With horticultural land under threat daily from developers, New Zealand’s vegetable growers are facing disaster.
Horticulture NZ chief executive Mike Chapman, speaking at last month’s Feeding the Bay of Plenty forum in Te Puke, says urbanisation is the biggest threat facing vege growers who traditionally have land on the outskirts of urban areas.
“The Auckland council is hellbent on turning Pukekohe’s prime vege paddocks into 50,000 houses, and pretty sub-standard houses at that.
“If we lose Pukekohe as a vege-growing area, we lose 4500 jobs in a small community, national vege production would decrease by 46-55 per cent and there’d be an economic hit of $850 million to $1.1 billion.”
Mike says Horticulture NZ is working with the Government to develop a national policy statement to protect high-quality horticultural land but he worries it won’t come fast enough.
“The other thing councils do is to raise rates to drive people off their land. We’re trying to deal with that too but we’re losing great vege-growing land every minute of every day – and replacement land isn’t there. The only real way to stop it is for the community to stand up.”
With a global trend towards plant-based diets, Mike sees enormous opportunity for New Zealand. “But we have to stop planting houses instead of fruit and veges.”
Although 60 per cent of fruit grown in New Zealand is exported, almost all – 96 per cent – of the veges we grow are consumed here. “Without an export market driving higher returns, it’s difficult for growers to keep ahead,” says Mike.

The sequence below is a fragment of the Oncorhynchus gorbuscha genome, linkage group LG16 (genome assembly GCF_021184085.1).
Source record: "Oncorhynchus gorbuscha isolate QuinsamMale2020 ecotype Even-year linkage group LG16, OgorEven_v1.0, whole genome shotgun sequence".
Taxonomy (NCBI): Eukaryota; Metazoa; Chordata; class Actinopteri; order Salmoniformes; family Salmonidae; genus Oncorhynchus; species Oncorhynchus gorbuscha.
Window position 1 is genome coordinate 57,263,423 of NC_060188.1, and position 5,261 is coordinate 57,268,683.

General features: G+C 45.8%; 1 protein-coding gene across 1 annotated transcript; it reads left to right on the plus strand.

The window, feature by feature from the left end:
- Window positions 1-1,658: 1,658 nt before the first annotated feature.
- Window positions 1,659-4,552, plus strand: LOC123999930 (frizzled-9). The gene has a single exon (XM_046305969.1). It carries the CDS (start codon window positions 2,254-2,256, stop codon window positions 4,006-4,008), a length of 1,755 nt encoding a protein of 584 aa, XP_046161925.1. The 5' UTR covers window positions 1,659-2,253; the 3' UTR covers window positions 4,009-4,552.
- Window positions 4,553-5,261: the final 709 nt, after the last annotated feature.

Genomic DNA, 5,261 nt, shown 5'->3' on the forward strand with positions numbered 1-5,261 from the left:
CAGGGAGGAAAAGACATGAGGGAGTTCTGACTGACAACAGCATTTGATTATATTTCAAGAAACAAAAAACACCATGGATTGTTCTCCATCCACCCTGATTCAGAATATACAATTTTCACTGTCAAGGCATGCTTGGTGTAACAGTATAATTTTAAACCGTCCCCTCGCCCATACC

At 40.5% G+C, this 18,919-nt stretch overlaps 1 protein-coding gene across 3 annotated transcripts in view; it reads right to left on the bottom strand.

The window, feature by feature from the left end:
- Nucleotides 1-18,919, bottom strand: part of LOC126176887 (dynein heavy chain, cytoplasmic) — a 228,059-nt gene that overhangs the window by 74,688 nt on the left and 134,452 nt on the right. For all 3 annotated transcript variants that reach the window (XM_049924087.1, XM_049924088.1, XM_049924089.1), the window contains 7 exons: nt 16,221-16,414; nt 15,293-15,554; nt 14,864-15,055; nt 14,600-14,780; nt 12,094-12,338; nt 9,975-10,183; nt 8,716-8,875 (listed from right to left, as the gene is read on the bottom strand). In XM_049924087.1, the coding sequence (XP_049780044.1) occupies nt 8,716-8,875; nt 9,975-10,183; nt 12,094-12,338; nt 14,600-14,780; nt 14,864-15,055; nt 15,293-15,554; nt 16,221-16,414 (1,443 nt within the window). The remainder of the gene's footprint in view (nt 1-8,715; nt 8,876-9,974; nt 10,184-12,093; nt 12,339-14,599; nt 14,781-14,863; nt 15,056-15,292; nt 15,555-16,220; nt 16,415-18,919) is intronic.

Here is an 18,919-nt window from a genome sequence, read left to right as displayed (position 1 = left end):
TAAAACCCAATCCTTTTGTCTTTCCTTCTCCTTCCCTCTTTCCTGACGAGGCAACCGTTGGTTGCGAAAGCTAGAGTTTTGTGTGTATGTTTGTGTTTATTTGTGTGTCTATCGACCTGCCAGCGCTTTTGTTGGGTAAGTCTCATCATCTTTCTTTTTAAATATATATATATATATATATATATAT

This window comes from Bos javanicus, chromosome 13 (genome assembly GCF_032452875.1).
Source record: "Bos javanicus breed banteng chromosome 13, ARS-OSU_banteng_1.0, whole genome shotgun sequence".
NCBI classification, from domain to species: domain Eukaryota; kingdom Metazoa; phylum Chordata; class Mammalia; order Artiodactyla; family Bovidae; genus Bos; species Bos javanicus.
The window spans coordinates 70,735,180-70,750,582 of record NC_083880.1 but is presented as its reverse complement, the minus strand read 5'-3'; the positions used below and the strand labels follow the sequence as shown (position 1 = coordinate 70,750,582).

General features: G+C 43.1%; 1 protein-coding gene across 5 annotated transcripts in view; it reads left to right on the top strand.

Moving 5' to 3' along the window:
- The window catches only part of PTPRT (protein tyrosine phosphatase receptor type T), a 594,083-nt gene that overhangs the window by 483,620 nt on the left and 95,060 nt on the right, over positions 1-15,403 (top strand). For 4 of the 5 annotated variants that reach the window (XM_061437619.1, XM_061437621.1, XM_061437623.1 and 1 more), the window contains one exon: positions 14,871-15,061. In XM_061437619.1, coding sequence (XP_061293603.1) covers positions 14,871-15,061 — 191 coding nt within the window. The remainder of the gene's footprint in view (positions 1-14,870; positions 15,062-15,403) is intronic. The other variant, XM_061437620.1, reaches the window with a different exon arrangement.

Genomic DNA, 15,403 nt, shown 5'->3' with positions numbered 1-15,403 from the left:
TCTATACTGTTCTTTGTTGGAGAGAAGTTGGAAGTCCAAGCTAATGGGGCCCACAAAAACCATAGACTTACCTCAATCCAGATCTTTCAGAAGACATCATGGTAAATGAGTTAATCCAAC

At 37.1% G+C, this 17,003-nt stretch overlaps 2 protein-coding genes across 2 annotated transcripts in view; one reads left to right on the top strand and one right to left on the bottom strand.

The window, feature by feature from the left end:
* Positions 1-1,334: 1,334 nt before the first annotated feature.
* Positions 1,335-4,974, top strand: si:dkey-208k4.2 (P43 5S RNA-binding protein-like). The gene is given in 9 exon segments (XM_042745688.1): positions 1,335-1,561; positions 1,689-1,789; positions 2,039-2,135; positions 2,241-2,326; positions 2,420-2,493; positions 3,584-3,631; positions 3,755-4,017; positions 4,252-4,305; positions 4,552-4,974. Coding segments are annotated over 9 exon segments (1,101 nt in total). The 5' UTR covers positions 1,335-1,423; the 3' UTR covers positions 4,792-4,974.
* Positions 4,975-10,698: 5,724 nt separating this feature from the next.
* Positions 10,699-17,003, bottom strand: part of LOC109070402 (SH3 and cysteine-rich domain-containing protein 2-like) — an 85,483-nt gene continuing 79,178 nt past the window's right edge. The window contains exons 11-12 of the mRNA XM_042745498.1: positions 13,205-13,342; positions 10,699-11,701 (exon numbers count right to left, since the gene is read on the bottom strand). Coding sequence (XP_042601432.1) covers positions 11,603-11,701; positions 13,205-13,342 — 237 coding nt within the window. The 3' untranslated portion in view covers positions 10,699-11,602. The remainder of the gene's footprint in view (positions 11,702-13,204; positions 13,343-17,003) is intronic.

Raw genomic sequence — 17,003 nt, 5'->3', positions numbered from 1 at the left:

Horticulture NZ has been “pushing back” on supermarket payments and encouraged direct supply and a sharing of the savings “but one of our biggest challenges is getting the right money for growers with only two supermarket chains operating here”.
He’s looking forward to the Government’s ‘wellbeing budget’ that measures four ‘capitals’ – natural, social, financial and human. “It’s a chance to refocus on feeding ourselves and take stock of our environmental health,” says Mike.
He points out the largely environmentally-friendly nature of vege growing compared to dairying – producing no methane. Dairying makes up 50 per cent of our greenhouse gas emissions. Vege growing also employs 60,000 people or Full-Time Equivalents nationally compared to dairying’s 50,000 FTEs, and is far more productive per hectare than dairying.
“Technology is being developed that will let us apply exactly the amount of water and nutrients required to cut down our already low levels of leaching. But technology isn’t the answer to everything, we still need skilled people.”